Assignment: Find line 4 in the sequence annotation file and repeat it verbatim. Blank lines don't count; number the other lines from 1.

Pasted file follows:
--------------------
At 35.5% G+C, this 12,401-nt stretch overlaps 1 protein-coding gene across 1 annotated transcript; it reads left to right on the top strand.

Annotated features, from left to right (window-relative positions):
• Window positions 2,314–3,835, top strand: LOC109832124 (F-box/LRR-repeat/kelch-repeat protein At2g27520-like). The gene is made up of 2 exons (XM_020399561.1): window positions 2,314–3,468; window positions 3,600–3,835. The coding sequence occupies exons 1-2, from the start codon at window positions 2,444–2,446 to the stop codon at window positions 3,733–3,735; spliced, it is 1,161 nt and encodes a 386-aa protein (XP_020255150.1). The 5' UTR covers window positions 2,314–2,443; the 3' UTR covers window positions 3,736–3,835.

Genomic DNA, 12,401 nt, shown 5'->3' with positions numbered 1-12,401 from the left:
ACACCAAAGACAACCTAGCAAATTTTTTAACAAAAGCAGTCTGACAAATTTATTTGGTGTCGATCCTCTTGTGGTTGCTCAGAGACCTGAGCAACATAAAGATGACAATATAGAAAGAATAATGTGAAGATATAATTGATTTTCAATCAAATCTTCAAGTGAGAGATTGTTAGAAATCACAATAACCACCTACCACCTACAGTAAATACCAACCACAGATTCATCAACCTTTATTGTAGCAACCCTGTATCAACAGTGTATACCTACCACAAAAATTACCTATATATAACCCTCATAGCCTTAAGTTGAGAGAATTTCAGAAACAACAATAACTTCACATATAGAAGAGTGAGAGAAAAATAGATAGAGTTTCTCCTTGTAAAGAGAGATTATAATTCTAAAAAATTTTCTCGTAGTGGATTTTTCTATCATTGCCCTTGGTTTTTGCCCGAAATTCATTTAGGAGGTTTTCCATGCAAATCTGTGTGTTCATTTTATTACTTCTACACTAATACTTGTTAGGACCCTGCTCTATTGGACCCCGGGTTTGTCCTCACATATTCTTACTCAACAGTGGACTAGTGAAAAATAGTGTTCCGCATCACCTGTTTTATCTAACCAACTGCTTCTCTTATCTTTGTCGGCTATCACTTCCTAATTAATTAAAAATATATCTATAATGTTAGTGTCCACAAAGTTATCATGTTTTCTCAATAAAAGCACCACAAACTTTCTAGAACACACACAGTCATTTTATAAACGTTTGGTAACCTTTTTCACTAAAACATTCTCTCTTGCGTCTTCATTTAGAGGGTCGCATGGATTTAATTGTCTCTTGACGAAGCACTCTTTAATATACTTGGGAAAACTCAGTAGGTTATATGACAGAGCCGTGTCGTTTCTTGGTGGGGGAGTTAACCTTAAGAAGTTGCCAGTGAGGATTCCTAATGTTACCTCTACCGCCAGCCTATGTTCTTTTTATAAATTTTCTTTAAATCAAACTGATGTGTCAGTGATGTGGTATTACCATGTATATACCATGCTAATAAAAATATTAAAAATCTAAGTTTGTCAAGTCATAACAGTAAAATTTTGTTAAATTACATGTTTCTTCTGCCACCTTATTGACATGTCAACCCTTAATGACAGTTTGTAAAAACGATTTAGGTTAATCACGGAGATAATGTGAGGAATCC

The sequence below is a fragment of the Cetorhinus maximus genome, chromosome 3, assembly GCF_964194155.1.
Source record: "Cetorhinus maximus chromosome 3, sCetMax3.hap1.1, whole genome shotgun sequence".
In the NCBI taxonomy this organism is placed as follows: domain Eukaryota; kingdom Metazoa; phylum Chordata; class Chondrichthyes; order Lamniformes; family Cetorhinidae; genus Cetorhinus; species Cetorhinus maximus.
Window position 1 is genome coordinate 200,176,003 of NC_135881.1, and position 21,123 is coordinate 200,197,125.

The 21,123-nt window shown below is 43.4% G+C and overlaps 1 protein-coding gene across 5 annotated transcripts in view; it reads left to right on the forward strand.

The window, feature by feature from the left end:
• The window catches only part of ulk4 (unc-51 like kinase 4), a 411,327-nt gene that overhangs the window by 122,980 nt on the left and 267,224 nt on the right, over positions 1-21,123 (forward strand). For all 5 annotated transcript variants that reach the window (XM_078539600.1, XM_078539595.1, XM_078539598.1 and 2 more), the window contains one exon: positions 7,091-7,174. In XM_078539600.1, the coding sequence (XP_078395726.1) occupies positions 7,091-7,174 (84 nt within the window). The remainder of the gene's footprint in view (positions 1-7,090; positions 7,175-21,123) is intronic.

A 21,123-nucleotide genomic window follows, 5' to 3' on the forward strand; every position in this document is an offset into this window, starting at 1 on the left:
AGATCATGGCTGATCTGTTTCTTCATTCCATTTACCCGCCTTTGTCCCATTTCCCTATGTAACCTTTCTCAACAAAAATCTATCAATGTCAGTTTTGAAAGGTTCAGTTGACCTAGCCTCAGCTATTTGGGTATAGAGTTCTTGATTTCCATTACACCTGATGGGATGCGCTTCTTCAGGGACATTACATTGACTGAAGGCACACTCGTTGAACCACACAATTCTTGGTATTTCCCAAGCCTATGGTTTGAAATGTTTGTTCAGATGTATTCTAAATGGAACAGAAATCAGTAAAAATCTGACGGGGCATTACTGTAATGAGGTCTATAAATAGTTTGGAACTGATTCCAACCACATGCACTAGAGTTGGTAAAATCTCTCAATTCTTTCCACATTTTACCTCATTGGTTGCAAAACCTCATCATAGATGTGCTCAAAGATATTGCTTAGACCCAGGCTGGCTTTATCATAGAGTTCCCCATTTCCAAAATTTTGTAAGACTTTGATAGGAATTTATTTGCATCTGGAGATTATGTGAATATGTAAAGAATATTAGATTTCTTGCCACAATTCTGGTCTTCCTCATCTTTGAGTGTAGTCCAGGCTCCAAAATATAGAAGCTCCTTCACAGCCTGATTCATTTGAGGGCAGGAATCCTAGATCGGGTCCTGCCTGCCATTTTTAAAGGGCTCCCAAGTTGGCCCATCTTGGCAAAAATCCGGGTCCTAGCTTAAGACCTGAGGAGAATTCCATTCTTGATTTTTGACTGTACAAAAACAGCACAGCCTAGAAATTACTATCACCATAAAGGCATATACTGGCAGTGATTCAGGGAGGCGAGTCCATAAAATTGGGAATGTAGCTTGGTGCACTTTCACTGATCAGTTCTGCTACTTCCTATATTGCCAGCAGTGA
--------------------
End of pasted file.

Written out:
Genomic DNA, 12,401 nt, shown 5'->3' with positions numbered 1-12,401 from the left: